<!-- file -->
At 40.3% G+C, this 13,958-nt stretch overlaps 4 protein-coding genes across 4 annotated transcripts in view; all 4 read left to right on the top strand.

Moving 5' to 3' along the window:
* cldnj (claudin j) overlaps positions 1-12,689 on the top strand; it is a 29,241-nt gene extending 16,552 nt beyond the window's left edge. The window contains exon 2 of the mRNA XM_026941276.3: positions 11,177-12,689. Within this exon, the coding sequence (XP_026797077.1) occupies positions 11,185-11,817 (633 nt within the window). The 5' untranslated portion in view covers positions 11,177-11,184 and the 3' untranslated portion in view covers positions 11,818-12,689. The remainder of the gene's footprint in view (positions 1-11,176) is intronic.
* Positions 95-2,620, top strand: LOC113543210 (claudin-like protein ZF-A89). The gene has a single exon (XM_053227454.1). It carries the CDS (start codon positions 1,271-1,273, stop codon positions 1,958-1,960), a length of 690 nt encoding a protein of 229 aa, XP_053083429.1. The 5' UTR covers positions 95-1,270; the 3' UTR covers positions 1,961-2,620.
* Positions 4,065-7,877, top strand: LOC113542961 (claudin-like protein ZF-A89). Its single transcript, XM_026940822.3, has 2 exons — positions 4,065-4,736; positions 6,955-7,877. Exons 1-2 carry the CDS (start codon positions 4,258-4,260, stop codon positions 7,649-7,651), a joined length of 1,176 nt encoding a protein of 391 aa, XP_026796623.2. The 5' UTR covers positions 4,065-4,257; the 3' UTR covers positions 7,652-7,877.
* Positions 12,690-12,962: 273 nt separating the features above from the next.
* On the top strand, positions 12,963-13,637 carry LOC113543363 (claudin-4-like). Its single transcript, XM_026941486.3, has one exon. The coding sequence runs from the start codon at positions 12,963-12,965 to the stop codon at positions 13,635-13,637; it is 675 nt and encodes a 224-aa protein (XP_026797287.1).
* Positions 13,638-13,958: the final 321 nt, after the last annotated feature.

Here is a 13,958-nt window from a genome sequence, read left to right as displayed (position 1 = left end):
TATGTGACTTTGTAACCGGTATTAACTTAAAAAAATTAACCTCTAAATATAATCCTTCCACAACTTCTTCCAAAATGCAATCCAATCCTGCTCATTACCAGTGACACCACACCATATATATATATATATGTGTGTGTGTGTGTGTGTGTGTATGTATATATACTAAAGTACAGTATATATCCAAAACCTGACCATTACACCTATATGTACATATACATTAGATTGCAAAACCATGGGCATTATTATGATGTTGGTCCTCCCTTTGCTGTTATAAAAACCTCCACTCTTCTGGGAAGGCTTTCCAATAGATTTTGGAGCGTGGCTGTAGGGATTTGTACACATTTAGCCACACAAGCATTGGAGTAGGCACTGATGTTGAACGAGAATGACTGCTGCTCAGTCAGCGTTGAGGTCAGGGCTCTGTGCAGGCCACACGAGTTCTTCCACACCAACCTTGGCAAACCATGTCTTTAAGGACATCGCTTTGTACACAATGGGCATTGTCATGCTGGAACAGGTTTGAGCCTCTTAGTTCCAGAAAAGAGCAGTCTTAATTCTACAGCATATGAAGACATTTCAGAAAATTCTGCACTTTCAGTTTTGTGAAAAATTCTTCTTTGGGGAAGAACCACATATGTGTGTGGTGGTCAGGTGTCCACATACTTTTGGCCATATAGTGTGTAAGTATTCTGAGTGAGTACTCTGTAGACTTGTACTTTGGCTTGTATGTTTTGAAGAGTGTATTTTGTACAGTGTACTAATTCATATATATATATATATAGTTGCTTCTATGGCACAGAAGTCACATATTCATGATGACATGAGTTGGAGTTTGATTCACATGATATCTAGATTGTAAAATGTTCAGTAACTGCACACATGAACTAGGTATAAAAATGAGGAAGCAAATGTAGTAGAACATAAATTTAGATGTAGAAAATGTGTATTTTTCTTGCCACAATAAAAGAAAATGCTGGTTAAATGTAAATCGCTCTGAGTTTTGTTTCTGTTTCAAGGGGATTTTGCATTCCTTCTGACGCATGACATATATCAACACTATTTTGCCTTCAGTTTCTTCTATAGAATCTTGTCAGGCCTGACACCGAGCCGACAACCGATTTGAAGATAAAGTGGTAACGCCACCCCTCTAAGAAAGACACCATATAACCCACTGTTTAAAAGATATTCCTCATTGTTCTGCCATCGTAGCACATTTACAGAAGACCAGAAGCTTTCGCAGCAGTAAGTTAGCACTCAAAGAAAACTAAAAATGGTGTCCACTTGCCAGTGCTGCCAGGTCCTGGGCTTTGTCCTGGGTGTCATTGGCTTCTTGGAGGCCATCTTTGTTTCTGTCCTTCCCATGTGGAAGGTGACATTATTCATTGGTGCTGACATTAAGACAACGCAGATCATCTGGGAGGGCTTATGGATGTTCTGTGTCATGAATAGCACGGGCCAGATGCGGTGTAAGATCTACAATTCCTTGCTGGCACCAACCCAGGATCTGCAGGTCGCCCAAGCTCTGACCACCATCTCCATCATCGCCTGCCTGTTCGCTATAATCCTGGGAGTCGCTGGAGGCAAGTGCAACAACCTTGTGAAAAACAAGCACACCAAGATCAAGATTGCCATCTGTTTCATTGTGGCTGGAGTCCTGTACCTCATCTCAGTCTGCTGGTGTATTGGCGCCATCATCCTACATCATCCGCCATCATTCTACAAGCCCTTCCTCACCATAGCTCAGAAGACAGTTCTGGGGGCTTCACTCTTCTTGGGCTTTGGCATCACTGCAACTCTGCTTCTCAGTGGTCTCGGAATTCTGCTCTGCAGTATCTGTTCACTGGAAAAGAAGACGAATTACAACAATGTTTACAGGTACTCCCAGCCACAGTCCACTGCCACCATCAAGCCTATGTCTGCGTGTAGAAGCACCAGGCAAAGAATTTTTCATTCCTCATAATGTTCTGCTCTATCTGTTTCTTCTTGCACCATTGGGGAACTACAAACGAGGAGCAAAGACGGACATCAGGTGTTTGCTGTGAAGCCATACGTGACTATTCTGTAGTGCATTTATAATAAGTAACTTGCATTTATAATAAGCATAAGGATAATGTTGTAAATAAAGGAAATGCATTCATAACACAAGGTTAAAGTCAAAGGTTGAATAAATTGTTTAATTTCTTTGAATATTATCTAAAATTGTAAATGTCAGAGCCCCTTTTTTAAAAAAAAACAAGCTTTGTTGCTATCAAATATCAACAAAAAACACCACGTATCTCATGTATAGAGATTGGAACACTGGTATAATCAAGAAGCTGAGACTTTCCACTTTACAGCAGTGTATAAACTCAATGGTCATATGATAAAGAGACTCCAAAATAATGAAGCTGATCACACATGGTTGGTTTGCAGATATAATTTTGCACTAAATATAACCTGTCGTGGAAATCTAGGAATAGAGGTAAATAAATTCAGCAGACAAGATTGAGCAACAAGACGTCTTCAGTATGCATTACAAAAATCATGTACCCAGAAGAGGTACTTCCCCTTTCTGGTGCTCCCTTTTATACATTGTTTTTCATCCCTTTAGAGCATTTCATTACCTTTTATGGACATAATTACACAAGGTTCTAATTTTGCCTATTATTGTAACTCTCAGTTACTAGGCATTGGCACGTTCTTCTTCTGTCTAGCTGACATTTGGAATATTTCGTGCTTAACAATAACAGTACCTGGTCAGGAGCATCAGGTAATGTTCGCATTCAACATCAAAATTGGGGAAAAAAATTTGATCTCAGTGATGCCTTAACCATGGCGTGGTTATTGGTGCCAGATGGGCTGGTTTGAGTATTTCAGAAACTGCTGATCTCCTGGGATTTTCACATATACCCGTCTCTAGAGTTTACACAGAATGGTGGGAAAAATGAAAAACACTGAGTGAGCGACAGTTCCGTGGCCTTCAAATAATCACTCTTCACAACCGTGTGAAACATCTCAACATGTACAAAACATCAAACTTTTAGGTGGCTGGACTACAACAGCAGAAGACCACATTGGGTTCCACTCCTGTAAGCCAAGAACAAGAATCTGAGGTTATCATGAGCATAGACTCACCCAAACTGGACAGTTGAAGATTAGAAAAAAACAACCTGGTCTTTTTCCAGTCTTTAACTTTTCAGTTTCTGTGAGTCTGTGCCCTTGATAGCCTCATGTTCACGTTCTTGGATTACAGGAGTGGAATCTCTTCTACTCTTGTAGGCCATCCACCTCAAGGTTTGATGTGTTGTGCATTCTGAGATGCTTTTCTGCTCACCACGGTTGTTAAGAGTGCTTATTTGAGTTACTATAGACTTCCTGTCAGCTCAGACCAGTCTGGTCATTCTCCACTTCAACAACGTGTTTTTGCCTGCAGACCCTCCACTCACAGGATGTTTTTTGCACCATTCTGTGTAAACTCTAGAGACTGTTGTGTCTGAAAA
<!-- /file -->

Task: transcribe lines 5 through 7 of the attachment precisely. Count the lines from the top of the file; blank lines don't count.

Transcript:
* Positions 4,065-7,877, top strand: LOC113542961 (claudin-like protein ZF-A89). Its single transcript, XM_026940822.3, has 2 exons — positions 4,065-4,736; positions 6,955-7,877. Exons 1-2 carry the CDS (start codon positions 4,258-4,260, stop codon positions 7,649-7,651), a joined length of 1,176 nt encoding a protein of 391 aa, XP_026796623.2. The 5' UTR covers positions 4,065-4,257; the 3' UTR covers positions 7,652-7,877.
* Positions 12,690-12,962: 273 nt separating the features above from the next.
* On the top strand, positions 12,963-13,637 carry LOC113543363 (claudin-4-like). Its single transcript, XM_026941486.3, has one exon. The coding sequence runs from the start codon at positions 12,963-12,965 to the stop codon at positions 13,635-13,637; it is 675 nt and encodes a 224-aa protein (XP_026797287.1).